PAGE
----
Connecting in the Community
As Asheville attracts more technical talent, TSAChoice has made an effort to stay connected to the local technology community. One way they do this is through a group called Tech After Five, which offers networking events for IT professionals. Started in Greenville, South Carolina, Tech After Five now has nine chapters around the Southeast. Lowdermilk was instrumental in bringing the concept to Asheville a couple years ago; now TSAChoice sponsors the local monthly events, which draw up to 100 attendees. “It’s a way to get the tech community together as a whole and see how we can move the ball forward together,” says Lowdermilk.
The business also supported the launch of Asheville Women in Technology last year, an idea conceived by Lynn Banks, a sales engineer at TSAChoice, and spearheaded by Banks and a core group of women from other area businesses. “We would find ourselves at tech networking events, and we were always in the minority,” says Banks. At their monthly meetings, the members mentor one another and discuss what they’re working on. “It’s a different kind of bonding than going out with my girlfriends,” says Banks. “It provides an opportunity for women in technology, engineering, and math to be with women who are more like them.”
The first gathering of the Women in Technology group was held at TSAChoice last February, and attracted 35 attendees. Now the group meets at various locations around the region and has over 200 women on its mailing list. “We were very happy to help get that group going,” says Lowdermilk. “It’s important that we help provide a career path for young ladies in this male-dominated industry.”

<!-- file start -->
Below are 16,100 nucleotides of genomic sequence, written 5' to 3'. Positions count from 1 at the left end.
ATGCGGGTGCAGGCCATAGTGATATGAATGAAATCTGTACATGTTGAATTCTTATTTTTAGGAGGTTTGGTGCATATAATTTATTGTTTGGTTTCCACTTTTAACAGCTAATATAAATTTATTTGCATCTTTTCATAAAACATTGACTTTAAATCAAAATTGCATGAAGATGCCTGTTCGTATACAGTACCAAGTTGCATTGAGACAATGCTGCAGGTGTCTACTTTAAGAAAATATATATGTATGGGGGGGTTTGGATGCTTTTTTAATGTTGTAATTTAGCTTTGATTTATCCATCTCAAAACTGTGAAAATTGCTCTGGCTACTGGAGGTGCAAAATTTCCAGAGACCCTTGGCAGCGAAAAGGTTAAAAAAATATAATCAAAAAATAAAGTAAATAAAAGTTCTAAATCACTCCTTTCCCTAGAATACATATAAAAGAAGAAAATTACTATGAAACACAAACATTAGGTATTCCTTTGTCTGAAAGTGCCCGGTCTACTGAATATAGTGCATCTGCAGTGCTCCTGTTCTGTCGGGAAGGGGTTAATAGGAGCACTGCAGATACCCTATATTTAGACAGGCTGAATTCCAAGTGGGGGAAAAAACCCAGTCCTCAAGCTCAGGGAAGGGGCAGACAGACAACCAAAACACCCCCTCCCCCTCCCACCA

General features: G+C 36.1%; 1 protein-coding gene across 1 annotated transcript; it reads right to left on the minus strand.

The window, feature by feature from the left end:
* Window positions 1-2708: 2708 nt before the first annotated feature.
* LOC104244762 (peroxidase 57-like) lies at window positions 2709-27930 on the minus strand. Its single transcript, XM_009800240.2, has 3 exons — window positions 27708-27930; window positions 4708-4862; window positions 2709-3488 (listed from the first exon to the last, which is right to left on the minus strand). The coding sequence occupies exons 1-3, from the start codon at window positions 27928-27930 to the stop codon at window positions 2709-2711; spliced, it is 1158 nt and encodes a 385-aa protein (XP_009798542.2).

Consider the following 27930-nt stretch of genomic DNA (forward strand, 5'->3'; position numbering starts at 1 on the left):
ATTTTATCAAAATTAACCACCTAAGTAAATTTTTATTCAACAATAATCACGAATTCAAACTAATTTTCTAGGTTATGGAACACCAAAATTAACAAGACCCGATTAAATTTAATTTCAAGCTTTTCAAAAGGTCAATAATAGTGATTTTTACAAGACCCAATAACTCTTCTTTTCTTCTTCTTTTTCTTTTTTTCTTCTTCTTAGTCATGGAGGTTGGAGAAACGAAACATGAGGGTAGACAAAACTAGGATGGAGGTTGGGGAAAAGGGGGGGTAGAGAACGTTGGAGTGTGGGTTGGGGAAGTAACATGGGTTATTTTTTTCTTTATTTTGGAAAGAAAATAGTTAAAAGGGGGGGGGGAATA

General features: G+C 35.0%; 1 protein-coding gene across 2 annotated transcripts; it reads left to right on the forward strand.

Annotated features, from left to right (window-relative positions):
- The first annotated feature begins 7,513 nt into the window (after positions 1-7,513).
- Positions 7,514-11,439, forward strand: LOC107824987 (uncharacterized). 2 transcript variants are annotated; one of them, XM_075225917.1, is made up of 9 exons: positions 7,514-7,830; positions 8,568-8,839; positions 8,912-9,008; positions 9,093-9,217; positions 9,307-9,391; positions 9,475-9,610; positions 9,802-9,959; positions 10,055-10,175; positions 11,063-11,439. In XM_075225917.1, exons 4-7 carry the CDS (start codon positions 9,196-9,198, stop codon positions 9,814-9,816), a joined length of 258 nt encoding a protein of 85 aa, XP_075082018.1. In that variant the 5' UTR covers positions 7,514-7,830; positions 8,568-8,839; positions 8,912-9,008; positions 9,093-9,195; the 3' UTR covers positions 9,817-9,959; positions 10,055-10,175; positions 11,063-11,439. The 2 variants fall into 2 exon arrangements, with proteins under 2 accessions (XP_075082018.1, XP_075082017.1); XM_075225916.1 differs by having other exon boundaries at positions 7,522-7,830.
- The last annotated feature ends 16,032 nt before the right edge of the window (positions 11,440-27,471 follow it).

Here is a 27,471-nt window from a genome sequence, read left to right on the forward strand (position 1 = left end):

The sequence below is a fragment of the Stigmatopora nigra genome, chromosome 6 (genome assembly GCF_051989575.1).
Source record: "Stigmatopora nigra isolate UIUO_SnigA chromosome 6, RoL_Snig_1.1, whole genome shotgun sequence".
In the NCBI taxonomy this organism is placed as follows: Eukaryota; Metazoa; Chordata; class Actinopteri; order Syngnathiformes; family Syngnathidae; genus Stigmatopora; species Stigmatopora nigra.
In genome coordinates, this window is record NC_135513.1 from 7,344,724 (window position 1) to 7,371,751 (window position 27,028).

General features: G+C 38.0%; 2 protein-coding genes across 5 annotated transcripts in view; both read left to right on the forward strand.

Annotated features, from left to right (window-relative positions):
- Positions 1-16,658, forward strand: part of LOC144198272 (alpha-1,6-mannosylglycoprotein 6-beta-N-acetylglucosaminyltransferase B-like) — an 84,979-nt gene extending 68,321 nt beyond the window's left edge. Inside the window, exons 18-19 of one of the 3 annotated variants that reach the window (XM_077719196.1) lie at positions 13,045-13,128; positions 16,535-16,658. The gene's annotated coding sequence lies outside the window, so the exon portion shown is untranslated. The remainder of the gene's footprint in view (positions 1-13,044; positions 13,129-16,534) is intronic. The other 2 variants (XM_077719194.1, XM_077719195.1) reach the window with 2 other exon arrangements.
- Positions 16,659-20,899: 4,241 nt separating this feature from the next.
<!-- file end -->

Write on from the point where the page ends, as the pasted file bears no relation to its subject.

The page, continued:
Leadership with Longevity
“A lot of good and bad luck is who you’re working with,” says Higgins. It’s something that any working adult knows to be true. And it’s clear that the TSAChoice leadership found a lot of good luck in each other. The business has grown four-fold since they purchased it, and this year they plan to do a little over $8 million in sales.
All three contend that their partnership has been drama-free, which is extraordinary for any relationship that has weathered three decades. “In 30 years, I don’t think we’ve had a cross word between us,” says Arledge. Higgins agrees. “For whatever reason, we don’t butt heads much,” he says. “There are disagreements, but we work things out in a way that has never gotten heated.”
It helps that each man is well-suited to his work—Arledge likes analyzing numbers and strategizing; he oversees the operations and administrative side of the business; Lowdermilk puts his sociable personality to work interfacing with clients and overseeing the sales team; Higgins uses his technical background and on-the-ground work ethic to oversee the technical staff. “We all respect each other very much and understand our roles,” says Arledge.
He underscores the dedication and commitment that he and his partners have invested in their business. “It’s always been about building something,” says Arledge. “All of us have been in this thing from the start, and we’re in it for the long-term.”
For his part, Higgins says his favorite thing about working at TSAChoice is the people. “When I started at TSA, I thought I’d be here for five years and then move on to something else,” he says. “I’m glad that didn’t work out. The people here are dedicated to their work and very talented. I learn from them every day.”